If you like ordering a lot of stuff from overseas, like appliances, gadgets, shoes, clothing and everything else, have you ever wondered how a mobile phone, running shoe or a bottle of European wine arrived at your doorstep from across the planet? Well, those items, and the billions of other goods, were most likely transported via a cargo ship, and the goods were placed inside a cargo container. But, will this method be always the case? Here’s a look at how container transport could possibly evolve in the next 50 or even 100 years.
One major factor that will likely re-shape, or perhaps even revolutionize the world of container transport would be the growing concerns over climate change and environmental degradation.
These concerns have driven the maritime industry as a whole to find more ways to increase efficiency, reduce their carbon footprint, and contribute to environmental protection. Even up to today, the majority of cargo is shipped through container ships, but as climate change exacerbates, there will be major shifts in the shipping industry, for which some have called the future of the cargo container into question.
According to shipping experts, cargo containers grew from the demand for an industry-wide and standardized method of packaging, which up to today still remains as the most environment-friendly way of transporting goods.
In fact, container transport has spurred global trade, as it considerably reduced the cost of shipping goods and produce by reducing handling costs, as well as by reducing breakage and pilferage.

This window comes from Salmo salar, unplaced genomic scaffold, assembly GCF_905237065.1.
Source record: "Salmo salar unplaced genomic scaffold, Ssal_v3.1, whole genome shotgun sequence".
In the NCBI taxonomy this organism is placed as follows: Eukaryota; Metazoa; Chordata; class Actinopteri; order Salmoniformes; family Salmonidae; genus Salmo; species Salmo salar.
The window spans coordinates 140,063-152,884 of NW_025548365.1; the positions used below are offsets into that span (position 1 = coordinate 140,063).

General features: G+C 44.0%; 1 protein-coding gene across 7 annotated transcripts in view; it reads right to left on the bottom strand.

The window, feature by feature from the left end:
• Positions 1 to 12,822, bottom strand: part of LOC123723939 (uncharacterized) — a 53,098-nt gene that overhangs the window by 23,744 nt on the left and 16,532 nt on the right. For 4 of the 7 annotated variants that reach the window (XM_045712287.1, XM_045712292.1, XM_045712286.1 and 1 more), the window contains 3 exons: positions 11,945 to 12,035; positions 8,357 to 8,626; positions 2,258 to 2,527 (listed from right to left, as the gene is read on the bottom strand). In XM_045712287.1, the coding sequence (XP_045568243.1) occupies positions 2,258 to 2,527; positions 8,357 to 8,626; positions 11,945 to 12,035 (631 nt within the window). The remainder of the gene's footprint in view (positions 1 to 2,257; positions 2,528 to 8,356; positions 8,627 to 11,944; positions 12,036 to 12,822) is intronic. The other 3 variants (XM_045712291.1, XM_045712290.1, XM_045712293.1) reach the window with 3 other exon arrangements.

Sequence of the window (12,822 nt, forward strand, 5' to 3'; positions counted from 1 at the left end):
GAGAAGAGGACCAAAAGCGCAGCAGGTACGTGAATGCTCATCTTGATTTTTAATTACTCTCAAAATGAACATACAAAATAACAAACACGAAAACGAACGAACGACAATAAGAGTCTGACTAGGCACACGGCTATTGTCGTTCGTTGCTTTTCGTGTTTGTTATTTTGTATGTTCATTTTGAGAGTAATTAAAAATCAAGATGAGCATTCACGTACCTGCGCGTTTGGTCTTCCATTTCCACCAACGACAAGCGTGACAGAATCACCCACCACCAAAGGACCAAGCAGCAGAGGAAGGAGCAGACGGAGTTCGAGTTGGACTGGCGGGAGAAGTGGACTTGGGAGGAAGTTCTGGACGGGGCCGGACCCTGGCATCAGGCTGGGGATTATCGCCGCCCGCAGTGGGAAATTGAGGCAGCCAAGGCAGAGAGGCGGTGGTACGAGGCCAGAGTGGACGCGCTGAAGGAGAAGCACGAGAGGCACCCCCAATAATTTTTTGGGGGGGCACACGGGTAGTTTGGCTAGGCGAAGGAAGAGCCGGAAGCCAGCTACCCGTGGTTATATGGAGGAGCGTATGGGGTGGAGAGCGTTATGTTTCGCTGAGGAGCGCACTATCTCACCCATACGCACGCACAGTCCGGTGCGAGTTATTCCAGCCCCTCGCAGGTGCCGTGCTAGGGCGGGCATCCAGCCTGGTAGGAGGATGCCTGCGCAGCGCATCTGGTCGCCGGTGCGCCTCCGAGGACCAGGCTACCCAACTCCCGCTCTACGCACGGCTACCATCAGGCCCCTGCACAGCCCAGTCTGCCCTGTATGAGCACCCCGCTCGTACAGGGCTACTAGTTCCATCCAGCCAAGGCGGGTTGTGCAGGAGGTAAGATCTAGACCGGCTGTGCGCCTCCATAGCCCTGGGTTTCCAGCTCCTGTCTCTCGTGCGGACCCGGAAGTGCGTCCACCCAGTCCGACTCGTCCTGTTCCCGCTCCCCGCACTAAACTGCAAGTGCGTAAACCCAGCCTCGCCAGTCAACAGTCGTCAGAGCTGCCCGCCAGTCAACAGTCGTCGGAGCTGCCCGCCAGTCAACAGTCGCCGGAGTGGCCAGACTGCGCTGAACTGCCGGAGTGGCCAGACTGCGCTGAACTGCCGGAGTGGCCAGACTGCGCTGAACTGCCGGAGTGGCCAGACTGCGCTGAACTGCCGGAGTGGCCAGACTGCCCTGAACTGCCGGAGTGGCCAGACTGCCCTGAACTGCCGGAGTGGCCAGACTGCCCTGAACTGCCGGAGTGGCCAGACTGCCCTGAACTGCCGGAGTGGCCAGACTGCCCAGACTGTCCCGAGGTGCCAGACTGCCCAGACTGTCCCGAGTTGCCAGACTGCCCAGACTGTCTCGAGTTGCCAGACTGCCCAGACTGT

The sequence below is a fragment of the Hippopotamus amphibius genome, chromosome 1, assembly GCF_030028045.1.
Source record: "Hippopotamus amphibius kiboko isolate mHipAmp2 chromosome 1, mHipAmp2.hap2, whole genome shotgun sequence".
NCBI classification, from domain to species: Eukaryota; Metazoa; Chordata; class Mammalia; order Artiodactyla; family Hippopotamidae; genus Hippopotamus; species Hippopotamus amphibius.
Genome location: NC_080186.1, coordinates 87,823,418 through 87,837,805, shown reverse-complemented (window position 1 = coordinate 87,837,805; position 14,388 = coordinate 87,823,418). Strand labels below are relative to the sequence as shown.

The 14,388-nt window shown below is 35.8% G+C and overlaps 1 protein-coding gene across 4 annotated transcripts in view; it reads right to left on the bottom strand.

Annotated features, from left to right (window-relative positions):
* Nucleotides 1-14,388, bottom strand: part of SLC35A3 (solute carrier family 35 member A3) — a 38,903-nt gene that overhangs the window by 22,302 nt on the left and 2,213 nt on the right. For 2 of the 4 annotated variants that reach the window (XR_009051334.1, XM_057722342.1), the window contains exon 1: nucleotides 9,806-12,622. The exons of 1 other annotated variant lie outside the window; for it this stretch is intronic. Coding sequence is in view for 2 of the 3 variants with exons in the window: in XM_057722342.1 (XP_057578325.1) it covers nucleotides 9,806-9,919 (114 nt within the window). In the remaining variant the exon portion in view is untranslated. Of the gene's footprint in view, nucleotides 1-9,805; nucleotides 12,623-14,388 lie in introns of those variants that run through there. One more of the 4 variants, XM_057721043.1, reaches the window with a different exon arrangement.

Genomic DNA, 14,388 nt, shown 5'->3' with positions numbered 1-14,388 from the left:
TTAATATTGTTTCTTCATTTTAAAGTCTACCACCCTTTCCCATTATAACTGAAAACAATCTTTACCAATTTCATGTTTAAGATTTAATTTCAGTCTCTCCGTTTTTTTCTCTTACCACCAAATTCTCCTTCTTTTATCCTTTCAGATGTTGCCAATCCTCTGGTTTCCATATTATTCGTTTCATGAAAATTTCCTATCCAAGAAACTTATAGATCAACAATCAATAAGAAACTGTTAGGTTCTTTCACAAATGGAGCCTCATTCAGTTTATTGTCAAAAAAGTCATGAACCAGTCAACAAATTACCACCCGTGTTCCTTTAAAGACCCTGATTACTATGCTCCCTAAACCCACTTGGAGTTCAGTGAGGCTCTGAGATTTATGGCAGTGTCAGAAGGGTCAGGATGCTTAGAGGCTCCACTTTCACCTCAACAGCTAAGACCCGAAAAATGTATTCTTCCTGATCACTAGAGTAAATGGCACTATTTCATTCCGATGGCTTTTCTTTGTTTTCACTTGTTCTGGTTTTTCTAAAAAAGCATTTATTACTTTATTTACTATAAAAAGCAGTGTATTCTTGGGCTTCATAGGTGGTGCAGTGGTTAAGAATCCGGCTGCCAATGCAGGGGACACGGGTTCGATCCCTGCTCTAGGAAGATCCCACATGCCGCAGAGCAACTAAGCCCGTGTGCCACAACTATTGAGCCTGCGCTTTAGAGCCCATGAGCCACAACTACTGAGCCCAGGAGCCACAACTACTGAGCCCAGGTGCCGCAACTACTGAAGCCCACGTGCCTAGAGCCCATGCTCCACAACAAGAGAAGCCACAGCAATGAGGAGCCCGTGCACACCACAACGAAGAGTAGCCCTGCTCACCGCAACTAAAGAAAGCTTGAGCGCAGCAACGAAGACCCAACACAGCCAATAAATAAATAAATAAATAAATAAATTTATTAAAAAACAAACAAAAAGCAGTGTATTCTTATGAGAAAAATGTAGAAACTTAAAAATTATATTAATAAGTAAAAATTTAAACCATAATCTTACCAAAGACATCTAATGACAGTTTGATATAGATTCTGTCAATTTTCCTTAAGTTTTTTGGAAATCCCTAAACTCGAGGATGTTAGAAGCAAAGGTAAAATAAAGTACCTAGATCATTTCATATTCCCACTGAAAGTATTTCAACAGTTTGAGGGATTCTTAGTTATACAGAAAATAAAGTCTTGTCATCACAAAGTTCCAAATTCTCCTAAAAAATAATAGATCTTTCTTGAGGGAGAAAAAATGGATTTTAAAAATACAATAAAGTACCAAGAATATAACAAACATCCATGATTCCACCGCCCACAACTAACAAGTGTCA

Political and Economic Swings
International trade experts and observers have stressed that trade will still continue, or even flourish, despite all the recent political shifts and troubles, like that of Brexit, the ongoing battle over tariffs by the US and China, as well as the most recent war between Ukraine and Russia.
As growth in global trade continues, it would be quite reasonable to expect the use of shipping containers for transporting products to grow as well. But, some shipping experts are beginning to question whether the world has already reached the peak of globalization, and if international trade patterns will change in the next 50 or 100 years because of increasing environmental regulations (which demand that the shipping industry drastically cut emissions) and the ensuing trade wars.
The global container transport industry plays a major role in supply chains and trade routes. However, industry observers say that around $20 billion in wasted in the industry every year comes from inefficient container supply chains, most of which are brought about by the lack of data sharing.
The experts stress that waste can actually occur when cargo stowage systems do not work well, or underperform, or when inefficient vessel deployment practices or methods are utilized, and even during the process of moving empty shipping containers.
But, if shipping companies, container liners and terminals shared their date, the global supply chain would be much smoother, and smoother supply chains would definitely lead to less friction, less pollution and lower costs. And, this will also help enhance global trade.